August was an especially turbulent month for the global economy and offered beleaguered local manufacturers no respite, according to data released yesterday.
The Purchasing Managers' Index (PMI) - an early indicator of factory activity - hit 49.3 last month, following a reading of 49.7 in July.
A reading below 50 implies there was a contraction.
The figures came as another round of disappointing manufacturing data from China sent global markets into a tailspin. China's manufacturing PMI fell from 50 a month ago to 49.7 last month, its lowest level in three years, corroborating earlier indications of a slowdown.
Nevertheless, most bourses in the region reversed hefty morning losses yesterday to sit in positive territory by the afternoon, in the latest session of roller-coaster trading.
The Straits Times Index, which has been sliding since Monday, fell 0.16 per cent to 2,878.13 yesterday.
The Shanghai Composite Index, China's main stock benchmark, plunged nearly 5 per cent at the start of trading but recovered to close 0.2 per cent down.
Economists say factory output is sliding across the region, with little prospect of a quick rebound.
Manufacturing, which makes up a fifth of Singapore's economy, has been hit hard by restructuring, rising costs and tepid global demand.
Yesterday's data showed declines in new orders, new export orders, production, inventories, imports and employment.
The data was compiled by the Singapore Institute of Purchasing and Materials Management from a survey of more than 150 firms.
The PMI for electronics, which makes up a third of the manufacturing sector, dropped to 49.0 last month after July's 49.5 reading.
The numbers are "indicative of broad-based weakness, so there is no light at the end of the tunnel at this juncture", said OCBC economist Selena Ling.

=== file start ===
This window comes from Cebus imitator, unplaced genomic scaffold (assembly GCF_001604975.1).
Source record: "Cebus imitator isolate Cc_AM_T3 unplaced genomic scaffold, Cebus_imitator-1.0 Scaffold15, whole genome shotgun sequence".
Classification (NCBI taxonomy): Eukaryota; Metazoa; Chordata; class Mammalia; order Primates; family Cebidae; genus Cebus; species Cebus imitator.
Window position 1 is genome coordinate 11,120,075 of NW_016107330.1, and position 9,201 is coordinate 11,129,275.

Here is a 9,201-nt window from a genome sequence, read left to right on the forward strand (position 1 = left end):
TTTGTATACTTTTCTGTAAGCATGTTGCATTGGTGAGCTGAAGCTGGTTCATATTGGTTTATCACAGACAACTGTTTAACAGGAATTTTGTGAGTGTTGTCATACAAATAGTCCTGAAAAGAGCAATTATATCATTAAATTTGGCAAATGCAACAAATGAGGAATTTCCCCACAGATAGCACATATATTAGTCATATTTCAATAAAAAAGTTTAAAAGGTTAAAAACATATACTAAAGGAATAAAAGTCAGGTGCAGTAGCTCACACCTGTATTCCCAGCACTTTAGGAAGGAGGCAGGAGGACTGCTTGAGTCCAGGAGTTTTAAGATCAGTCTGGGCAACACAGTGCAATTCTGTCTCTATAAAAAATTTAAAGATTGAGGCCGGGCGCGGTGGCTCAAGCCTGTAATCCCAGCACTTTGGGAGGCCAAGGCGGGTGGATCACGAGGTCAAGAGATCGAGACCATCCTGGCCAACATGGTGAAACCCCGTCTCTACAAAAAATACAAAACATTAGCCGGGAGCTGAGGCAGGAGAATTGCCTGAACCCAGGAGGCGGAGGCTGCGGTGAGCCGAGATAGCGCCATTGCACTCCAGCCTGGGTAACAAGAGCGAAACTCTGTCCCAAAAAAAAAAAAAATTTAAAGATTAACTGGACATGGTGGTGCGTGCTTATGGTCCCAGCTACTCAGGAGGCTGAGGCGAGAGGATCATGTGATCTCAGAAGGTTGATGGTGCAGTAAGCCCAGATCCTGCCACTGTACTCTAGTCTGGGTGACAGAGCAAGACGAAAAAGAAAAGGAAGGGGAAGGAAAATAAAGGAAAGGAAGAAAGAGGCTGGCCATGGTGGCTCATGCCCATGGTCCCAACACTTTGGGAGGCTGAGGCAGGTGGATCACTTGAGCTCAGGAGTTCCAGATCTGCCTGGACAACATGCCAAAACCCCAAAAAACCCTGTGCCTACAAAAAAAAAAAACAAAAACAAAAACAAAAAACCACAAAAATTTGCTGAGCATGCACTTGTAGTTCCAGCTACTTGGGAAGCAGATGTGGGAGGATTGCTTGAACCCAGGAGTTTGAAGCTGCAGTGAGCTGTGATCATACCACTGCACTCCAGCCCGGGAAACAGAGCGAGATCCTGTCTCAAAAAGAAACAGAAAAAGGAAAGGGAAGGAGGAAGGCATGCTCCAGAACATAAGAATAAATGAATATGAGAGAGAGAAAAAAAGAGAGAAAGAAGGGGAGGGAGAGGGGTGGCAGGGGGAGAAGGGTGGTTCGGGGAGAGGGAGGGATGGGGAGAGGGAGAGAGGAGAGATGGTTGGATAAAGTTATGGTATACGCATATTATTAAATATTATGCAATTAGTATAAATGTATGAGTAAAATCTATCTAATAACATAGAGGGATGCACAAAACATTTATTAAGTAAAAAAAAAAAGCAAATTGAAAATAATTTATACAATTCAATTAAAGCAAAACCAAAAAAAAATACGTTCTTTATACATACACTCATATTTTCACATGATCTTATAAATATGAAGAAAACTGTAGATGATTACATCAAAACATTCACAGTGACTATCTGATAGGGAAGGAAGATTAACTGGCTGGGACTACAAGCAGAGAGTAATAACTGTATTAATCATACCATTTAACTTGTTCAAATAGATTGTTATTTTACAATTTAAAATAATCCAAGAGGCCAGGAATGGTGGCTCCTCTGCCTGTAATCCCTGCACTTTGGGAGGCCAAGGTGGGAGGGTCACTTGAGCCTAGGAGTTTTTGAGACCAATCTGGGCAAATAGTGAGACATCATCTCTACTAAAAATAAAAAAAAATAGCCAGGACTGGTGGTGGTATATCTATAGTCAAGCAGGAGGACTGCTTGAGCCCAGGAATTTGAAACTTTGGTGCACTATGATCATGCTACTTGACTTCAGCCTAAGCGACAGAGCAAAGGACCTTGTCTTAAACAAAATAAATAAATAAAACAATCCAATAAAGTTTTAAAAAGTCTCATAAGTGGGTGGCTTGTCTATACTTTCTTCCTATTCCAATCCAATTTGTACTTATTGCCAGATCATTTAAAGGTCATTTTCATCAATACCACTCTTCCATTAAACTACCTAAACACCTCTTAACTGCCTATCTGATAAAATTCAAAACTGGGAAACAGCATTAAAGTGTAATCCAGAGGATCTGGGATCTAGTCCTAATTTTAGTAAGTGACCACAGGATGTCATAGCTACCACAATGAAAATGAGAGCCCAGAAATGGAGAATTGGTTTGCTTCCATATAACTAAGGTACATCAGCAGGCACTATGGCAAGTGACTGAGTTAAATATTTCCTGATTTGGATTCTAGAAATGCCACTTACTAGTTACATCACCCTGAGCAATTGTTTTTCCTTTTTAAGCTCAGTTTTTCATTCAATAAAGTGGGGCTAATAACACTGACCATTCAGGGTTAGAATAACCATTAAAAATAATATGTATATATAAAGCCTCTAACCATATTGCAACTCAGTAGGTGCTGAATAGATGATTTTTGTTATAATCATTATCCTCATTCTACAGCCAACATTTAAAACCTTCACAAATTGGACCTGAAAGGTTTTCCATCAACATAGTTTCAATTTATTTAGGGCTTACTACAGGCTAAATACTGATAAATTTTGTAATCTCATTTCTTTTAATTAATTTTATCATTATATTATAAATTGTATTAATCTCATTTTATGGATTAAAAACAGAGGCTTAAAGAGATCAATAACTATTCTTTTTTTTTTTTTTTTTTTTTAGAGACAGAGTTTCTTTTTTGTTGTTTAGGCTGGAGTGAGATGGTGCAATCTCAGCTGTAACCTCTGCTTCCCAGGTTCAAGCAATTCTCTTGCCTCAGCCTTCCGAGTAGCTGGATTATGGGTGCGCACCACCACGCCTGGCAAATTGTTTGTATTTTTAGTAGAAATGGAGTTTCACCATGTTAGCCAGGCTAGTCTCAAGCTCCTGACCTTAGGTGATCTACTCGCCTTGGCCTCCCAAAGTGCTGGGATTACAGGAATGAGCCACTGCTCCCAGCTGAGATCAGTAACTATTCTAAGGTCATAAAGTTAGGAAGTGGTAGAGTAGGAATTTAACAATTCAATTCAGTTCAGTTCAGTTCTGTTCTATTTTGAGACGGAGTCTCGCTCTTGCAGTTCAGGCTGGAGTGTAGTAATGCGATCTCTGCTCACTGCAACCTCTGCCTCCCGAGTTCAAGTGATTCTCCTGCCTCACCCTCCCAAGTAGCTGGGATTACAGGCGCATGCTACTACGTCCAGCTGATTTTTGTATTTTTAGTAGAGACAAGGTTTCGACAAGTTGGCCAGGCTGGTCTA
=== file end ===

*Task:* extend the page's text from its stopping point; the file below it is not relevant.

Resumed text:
She said Singapore's weak readings are consistent with lacklustre numbers in China, Taiwan, South Korea, Malaysia and Indonesia. The tepid regional outlook could raise the odds of a technical recession - two consecutive quarter-on-quarter declines in gross domestic pro-duct - this quarter if the services sector also falters, she added.
Yesterday's PMI data came alongside a Monetary Authority of Singapore survey showing that economists now tip a 2.7 per cent contraction in manufacturing this year. The same poll in June had tipped growth of 0.5 per cent.
Mr Frederic Neumann, co-head of Asian economics research at HSBC, noted that manufacturing is sliding across Asia. Weak PMIs in Taiwan and South Korea - economies at the cutting edge of global industry - are "not terribly reassuring", he said.
The risk is that the slide in manufacturing will start to weigh on local demand, Mr Neumann added, noting: "It's not that the roof has caved in, so far. Trouble is, though, the trend is unmistakably pointing to further weakness ahead, if not a collapse. And it's hard to see what would turn things around quickly."
A rate hike in the United States is unlikely to have much impact on global sentiment, though "a more muscular response" from China to revive its economy might help, he added.